A worldwide PC market that already is under pressure will see vendors increase the prices of their systems this year by as much as 10 percent to offset the impact of a strong dollar on profits, and businesses will respond by holding on to their older systems, according to Gartner analysts.
In a report April 29, Gartner said prices in such mature markets as Western Europe and Japan, where the strong dollar is particularly impinging on corporate profits, will see sharp increases.
"Device vendors will mitigate the impact of their declining 'dollarized' profits by taking advantage of single-digit-percentage decreases in PC component costs during 2015, and by selling PCs with fewer features to keep prices down," Ranjit Atwal, research director at Gartner, said in a statement. "However, vendors' margins will fall, even as they shift their shipment focus to the regions least affected by these currency effects."
The result will be larger enterprises and some consumers putting off buying new PCs due to the higher prices, while smaller businesses and other consumers will buy less-expensive systems with fewer features. Larger companies will reduce their PC purchases by as much as 20 percent, according to Atwal.
"Large organizations will look to lengthen their PC lifetimes by six months (10 percent) in comparison with 2014, rather than buying less expensive models or removing requirements for key features," he wrote. "In addition, purchases of optical drives and optional accessories will disappear."
This is the latest bad news to hit a PC market that continues to struggle. Global PC sales declined sharply between 2011 and 2013 as the popularity of tablets and smartphones continued to grow. The sales declines slowed last year, driven in large part to Microsoft's decision to end support for the Windows XP operating system, which forced businesses to refresh their systems. In addition, vendors were bringing new form factors to the market and prices were going down.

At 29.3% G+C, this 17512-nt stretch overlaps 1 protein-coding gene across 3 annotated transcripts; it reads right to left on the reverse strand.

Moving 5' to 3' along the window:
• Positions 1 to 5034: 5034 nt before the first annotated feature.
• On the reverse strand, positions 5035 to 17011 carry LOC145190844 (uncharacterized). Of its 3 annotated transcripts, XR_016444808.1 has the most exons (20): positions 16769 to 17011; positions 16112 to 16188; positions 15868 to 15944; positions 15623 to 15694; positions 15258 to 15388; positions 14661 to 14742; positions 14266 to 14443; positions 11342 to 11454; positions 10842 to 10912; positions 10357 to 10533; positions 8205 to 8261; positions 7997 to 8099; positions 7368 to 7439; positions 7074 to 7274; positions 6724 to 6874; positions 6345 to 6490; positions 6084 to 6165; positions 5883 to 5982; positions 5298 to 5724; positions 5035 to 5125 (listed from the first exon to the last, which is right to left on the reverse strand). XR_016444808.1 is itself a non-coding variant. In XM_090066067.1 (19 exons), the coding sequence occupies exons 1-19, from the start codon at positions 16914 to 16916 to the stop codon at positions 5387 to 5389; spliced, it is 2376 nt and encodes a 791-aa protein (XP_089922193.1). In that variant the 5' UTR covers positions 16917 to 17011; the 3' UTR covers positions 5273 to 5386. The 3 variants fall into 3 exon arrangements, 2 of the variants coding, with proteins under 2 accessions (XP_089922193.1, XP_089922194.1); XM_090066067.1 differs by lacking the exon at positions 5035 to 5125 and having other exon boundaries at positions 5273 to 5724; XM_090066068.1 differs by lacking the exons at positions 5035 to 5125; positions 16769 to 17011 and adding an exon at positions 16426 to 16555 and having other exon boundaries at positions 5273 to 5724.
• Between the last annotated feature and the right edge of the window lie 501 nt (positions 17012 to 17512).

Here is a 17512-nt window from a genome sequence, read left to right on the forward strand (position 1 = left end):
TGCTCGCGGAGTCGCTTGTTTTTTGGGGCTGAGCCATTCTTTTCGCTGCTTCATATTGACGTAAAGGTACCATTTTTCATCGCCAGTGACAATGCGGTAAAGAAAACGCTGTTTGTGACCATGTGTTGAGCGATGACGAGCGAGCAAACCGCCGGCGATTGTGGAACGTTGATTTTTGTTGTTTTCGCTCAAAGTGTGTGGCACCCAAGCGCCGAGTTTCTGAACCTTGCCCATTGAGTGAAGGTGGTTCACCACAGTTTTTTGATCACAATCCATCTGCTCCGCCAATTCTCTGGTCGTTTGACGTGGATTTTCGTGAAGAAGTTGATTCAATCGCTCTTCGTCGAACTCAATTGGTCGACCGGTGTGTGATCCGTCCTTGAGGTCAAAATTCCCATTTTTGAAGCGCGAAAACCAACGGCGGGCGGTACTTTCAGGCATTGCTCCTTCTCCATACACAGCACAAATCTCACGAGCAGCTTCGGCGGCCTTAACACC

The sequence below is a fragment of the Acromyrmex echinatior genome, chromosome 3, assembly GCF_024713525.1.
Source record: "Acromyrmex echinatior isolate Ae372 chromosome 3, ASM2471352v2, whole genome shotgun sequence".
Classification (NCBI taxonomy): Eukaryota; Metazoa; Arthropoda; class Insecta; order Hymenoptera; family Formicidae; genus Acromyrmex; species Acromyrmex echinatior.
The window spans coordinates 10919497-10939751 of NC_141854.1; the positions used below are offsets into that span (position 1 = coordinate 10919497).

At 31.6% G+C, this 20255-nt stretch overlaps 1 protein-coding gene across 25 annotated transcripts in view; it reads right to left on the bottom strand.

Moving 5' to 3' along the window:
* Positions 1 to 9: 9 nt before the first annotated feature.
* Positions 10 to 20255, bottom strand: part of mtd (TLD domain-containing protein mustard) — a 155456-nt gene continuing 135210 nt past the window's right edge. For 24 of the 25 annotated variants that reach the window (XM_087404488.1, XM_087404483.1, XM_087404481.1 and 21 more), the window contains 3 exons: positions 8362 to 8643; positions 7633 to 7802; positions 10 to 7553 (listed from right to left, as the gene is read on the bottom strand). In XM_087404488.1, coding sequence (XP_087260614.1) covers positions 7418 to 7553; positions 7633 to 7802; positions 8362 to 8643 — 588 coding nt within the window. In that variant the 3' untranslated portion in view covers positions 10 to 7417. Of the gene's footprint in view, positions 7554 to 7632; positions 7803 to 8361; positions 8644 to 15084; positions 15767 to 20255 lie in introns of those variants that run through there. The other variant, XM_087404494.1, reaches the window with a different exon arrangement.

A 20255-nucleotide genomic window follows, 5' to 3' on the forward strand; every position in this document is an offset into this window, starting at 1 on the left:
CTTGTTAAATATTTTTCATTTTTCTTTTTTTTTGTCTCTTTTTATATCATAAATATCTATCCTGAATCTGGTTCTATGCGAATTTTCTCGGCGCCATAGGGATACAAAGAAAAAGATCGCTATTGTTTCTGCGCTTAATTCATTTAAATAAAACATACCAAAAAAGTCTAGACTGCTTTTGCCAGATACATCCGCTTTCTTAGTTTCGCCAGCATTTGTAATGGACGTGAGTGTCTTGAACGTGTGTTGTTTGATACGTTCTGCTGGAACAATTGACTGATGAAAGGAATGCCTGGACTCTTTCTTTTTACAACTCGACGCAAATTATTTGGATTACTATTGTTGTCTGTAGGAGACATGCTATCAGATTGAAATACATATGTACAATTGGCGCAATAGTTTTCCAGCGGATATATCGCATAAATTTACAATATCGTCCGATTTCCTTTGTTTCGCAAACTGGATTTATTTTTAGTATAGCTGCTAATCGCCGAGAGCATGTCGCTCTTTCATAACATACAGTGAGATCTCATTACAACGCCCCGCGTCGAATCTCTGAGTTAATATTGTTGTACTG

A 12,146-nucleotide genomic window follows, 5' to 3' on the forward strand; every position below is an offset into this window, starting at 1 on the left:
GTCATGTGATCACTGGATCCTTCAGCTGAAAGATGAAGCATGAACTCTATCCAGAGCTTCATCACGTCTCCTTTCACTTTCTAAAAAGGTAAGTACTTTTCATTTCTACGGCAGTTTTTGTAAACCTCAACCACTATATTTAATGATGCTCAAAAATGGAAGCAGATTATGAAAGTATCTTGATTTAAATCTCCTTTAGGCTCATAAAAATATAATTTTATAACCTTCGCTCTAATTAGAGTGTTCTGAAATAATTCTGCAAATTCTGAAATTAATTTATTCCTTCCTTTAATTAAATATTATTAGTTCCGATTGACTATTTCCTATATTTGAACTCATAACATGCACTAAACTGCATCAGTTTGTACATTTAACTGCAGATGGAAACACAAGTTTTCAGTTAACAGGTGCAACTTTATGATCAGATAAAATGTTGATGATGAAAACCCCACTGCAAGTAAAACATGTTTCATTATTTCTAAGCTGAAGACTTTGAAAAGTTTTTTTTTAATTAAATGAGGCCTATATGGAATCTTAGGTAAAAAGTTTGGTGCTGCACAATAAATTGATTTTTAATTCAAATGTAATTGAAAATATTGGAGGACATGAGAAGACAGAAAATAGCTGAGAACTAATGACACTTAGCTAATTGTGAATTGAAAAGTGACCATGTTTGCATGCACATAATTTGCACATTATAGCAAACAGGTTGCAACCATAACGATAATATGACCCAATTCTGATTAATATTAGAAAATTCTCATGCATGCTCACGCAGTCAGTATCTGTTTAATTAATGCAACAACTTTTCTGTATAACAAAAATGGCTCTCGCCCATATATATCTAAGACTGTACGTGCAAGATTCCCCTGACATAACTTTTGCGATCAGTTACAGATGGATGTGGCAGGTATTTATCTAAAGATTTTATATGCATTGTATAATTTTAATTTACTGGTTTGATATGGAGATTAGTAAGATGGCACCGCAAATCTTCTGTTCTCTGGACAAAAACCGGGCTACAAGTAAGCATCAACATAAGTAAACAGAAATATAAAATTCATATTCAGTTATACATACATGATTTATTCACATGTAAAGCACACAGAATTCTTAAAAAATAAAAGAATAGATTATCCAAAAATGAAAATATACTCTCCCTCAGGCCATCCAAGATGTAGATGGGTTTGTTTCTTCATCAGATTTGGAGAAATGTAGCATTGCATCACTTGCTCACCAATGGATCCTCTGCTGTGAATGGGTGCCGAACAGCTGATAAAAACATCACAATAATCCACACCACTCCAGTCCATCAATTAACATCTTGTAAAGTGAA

However, the industry's woes continued this year, with both Gartner and IDC analysts earlier this month noting a further slide in first-quarter PC shipments worldwide (by as much as 6.7 percent, according to IDC) as the Windows XP refresh trend slowed and buyers began waiting for Microsoft's upcoming launch of Windows 10.
PC and component makers, like Hewlett-Packard, Intel and Advanced Micro Devices, are feeling the impact of the shipment slowdown on their financial numbers. Price increases won't help. Enterprises will shift IT dollars away from PCs and toward other segments, such as software and services, according to Gartner.
As for consumers, 30 percent of PC buyers will purchase less-expensive PCs ($500 or less), while another 40 percent who normally buy systems priced between $500 and $800 will delay their purchases due to the price increases. Those buyers who look for systems priced above $800—which represent the other 30 percent of the consumer market—will extend the lifetimes of their systems by 10 percent to compensate for the higher prices, while absorbing the remaining price increases, the analysts said.